Monday, August 24, 2009

Health Care and the Faith Community

I want to share Star Parker's column this morning about Obamacare. But first, I want to address those in the Christian community who incorrectly contend that Jesus would have approved of universal health care. I think he would have approved of all of us helping the less fortunate. No doubt about that. It is our duty as Christians.

However, it is also our individual choice the less fortunate -- and individual damnation if we do not. We were put on this Earth with free will.

The problem is that government provided health care is all about taking way free will. It is about forcing Citizen A to pay for Citizen B's health care. Where is the Godliness in that?

Now on to excerpts from Star Parker's column:
President Obama took his case for what he now calls "health insurance reform" to the faith community. He made his pitch in a phone call, also broadcast over the Internet, to clergy who called in and logged on from around the nation.

In his remarks, the President ticked off points of contention that dissenters have with his proposals -- "government takeover of healthcare...government funding of abortion...death panels" -- and dismissed these concerns as "fabrications." In one swipe, Mr. Obama reduced his opposition to liars.

And why, according to the President, are dissenters supposedly making all this stuff up? Because, he told his audience, they want to "discourage people from meeting...a core ethical and moral obligation...that we look out for one another...that I am my brother's keeper..."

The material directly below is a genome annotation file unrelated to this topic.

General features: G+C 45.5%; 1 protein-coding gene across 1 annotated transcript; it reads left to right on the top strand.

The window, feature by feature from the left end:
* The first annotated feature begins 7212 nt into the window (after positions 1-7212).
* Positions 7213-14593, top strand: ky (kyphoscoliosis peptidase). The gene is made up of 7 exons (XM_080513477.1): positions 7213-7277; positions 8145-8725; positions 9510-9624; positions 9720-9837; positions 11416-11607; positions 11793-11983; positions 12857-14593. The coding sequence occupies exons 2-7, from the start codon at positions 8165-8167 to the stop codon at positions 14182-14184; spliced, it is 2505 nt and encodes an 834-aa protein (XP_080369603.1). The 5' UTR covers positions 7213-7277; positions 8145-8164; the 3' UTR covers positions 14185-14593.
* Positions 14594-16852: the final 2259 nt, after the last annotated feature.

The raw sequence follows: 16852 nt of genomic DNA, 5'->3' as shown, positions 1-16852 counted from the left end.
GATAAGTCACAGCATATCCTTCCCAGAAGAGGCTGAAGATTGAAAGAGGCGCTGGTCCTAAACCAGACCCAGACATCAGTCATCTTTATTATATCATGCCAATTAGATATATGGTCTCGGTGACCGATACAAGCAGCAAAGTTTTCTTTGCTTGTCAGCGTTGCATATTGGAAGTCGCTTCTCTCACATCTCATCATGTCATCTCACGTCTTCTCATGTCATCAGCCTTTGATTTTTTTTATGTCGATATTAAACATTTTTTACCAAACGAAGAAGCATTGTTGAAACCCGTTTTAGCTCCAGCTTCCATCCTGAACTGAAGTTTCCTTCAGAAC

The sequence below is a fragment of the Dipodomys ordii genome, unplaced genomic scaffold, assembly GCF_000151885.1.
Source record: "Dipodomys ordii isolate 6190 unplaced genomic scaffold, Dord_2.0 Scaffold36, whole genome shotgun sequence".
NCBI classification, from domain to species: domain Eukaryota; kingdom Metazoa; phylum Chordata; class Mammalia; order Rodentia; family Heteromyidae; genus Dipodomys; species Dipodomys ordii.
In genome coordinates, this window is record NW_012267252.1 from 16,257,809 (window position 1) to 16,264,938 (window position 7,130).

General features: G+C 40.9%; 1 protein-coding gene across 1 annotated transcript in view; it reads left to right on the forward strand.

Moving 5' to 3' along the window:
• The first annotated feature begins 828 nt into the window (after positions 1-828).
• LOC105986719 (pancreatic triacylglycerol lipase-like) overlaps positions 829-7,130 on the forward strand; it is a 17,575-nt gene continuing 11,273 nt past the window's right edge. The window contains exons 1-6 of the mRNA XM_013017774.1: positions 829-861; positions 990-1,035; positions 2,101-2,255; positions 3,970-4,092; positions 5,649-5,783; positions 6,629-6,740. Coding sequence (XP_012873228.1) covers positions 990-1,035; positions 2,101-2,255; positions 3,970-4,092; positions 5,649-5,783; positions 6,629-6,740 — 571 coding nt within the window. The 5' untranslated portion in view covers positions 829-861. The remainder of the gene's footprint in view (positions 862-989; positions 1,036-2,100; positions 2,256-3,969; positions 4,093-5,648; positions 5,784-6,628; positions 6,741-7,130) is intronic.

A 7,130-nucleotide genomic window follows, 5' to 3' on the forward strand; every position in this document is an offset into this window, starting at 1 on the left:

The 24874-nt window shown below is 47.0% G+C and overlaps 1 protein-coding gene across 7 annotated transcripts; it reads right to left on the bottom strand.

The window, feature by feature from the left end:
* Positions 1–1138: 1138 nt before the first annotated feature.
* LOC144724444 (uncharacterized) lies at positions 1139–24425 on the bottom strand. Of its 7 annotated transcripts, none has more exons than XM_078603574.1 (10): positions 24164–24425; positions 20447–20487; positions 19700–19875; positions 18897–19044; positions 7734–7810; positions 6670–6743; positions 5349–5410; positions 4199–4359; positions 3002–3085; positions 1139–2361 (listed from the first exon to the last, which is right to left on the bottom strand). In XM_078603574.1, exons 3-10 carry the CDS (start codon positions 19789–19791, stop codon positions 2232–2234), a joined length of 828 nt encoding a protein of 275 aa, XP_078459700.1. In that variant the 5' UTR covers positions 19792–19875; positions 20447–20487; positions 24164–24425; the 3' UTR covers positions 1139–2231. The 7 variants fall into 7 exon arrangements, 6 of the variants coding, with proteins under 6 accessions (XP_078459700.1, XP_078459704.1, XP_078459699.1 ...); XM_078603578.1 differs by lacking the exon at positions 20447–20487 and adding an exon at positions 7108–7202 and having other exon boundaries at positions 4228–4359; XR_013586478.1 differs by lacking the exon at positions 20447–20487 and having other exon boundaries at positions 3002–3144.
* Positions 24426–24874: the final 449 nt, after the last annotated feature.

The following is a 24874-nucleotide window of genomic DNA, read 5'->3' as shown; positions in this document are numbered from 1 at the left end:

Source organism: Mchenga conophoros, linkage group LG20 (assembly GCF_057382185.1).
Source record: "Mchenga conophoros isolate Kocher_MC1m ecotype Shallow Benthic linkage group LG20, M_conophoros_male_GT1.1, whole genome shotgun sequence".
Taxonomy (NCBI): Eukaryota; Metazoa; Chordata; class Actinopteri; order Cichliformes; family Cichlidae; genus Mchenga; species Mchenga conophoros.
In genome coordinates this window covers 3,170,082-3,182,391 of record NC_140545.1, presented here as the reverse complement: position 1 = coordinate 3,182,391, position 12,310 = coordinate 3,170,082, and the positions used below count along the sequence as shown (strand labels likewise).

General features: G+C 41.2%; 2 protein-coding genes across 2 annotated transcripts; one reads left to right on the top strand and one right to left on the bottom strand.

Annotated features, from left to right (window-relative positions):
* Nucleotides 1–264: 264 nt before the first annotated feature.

So those whose fight for individual freedom are immoral and our moral champions are those who want to extend the heavy hand of government.

Forgive me if sermons about morality are a little hard to swallow from a man who supports partial birth abortion, who just announced his intent to repeal the Defense of Marriage Act.

And who really wants to obstruct moral behavior?

About 100,000 Americans participate in private, voluntary Christian communities that take care of their own healthcare independently of government and insurance companies. They are called health sharing ministries.

These communities assess members "shares", based on family size, which are paid monthly, in addition to annual dues.

Those in the community who need care submit their claims to a central office, which sends members monthly bulletins informing them whose care their monthly payment will be covering.

No government. No insurance companies. It's health care with a true human face, operating in freedom, where those paying know who they are paying for and for what.

In addition to sending funds to cover costs, they send notes and pray for the sick person whose costs they are covering.

You wouldn't think that communities that embody the very essence of personal responsibility and Christian love would need lobbyists for their protection. But they do.

If Barack Obama has his way, they'll be out of business.

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